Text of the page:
The state Senate passed a bill Thursday to make hospital bills more transparent and easy to understand.
The bill would require hospitals to post prices and payments for the 100 most common hospital services, similar to the hospital data released by the federal government Wednesday.
The Senate bill, sponsored by Sen. Bob Rucho, R-Matthews, goes farther. Hospitals would list the prices they charge, the amount paid by an uninsured patient, the amounts paid by Medicare and Medicaid, and the amounts paid by large insurers.
Unlike shopping for a house or television, patients seldom know ahead of time the price of hospital care and how much they will owe. Patients typically find out days or weeks later when the explanation of benefits arrives. This makes it almost impossible to shop for the best price.
The bill, which now goes to the state House, prohibits more extreme forms of bill collecting: No hospital or ambulatory surgical center could put a lien on a delinquent patient’s primary residence, and public hospitals could no longer garnish a patient’s wages.
North Carolina’s hospitals have been under heightened scrutiny since last April, when the Observer and The News & Observer of Raleigh published a series of stories revealing nonprofit hospitals’ high profits, large markups on drugs and aggressive pursuit of patients struggling to pay their bills.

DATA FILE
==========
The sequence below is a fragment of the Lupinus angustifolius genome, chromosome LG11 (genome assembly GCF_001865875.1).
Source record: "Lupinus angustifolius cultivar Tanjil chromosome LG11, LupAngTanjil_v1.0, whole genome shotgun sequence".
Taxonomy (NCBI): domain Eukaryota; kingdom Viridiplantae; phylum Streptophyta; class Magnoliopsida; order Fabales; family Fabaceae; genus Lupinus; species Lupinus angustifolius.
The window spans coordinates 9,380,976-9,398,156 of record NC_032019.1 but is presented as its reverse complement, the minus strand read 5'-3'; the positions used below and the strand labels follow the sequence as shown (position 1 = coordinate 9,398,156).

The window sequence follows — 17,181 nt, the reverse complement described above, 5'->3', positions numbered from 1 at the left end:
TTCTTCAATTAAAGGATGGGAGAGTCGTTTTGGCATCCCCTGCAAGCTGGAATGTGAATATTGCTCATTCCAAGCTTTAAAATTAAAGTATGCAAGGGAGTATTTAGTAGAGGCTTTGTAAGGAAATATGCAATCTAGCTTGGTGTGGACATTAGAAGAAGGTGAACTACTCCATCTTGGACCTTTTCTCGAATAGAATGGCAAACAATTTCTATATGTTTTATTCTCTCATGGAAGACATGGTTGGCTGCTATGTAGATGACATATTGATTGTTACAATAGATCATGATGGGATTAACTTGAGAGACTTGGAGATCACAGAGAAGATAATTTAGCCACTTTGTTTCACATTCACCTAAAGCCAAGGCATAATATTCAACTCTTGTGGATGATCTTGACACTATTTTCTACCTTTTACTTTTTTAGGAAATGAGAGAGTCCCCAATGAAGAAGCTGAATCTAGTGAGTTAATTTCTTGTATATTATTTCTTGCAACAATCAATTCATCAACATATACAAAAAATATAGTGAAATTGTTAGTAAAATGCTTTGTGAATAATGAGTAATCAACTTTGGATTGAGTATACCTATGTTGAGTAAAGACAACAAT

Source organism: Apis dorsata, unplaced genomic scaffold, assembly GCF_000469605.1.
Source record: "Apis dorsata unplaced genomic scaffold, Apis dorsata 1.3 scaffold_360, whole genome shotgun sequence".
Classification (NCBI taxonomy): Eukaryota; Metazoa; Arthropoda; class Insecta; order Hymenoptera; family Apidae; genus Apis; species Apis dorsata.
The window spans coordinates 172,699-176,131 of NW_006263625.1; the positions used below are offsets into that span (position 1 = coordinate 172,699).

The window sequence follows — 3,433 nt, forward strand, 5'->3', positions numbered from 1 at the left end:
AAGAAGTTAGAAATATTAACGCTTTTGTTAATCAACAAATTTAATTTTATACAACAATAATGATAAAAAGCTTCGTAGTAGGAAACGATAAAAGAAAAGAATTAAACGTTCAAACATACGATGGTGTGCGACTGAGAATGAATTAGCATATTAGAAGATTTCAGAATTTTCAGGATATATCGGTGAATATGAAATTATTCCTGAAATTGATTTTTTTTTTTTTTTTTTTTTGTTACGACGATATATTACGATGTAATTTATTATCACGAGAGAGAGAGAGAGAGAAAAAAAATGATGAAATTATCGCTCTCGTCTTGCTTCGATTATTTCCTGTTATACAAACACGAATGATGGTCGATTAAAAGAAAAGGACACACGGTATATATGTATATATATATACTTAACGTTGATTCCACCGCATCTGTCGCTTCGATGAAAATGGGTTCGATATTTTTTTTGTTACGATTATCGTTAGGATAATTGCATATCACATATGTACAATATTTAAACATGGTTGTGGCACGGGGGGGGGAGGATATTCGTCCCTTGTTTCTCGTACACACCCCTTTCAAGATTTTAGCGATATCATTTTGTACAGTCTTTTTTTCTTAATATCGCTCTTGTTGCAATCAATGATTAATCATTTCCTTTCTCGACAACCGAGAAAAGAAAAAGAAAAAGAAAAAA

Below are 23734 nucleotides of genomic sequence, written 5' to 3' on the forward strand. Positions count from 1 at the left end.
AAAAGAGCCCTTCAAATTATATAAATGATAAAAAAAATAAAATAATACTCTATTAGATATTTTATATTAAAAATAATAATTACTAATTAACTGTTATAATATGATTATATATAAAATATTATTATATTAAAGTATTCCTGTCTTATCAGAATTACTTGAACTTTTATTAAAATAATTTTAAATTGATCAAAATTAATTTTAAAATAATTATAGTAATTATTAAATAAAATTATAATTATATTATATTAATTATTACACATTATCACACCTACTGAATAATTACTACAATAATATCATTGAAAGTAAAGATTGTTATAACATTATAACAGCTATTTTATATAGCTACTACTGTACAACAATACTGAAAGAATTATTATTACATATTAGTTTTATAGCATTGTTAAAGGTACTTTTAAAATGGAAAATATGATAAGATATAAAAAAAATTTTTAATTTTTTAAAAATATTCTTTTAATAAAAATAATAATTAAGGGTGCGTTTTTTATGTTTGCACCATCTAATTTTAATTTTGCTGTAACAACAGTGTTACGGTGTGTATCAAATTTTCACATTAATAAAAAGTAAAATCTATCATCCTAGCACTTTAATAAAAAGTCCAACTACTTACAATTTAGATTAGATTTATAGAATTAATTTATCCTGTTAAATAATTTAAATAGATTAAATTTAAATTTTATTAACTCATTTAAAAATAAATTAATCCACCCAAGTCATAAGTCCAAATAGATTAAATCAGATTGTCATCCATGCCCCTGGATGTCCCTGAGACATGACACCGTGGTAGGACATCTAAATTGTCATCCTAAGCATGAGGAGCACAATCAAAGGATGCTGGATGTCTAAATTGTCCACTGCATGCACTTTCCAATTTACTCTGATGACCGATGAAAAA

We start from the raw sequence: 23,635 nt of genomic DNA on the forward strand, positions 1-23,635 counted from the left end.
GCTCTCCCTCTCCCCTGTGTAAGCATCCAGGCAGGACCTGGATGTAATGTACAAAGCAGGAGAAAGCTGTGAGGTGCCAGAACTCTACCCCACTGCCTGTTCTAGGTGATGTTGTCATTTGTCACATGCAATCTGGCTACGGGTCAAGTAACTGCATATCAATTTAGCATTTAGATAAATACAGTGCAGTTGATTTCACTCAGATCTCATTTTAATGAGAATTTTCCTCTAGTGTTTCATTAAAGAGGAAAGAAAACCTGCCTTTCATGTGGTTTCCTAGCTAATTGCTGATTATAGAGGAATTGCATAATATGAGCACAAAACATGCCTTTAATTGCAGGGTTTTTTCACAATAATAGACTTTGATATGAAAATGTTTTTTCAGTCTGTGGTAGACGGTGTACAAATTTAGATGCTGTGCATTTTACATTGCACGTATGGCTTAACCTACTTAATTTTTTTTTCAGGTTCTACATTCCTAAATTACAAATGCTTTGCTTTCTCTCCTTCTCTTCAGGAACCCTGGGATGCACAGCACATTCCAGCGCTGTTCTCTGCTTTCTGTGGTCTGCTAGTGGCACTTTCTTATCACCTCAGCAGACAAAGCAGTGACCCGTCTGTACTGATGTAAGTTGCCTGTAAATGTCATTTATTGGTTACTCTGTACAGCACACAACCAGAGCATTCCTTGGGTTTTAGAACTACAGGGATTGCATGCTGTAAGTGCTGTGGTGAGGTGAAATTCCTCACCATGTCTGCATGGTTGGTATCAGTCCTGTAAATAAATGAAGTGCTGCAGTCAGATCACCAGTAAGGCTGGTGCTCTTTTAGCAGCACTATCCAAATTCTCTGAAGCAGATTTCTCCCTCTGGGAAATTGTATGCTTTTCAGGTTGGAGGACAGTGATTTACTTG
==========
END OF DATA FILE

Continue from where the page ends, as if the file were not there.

Last year’s investigation found that some hospitals frequently sue uninsured patients and put liens on their homes – a practice that can make it impossible to refinance a home or pass it on to children when the original homeowner dies.
During the five years ending in 2010, North Carolina hospitals filed more than 40,000 lawsuits to collect on bills, the newspapers found. Most of those suits were filed by just two entities: Charlotte-based Carolinas HealthCare System and Wilkes Regional Medical Center in North Wilkesboro.
Interviews suggested that most of those sued lacked insurance, and that many of them were among the working poor.
The legislation also calls for hospitals to detail “in language comprehensible to an ordinary layperson the specific nature of the charges or expenses incurred by the patient.”
Observer staff writer Ames Alexander contributed.
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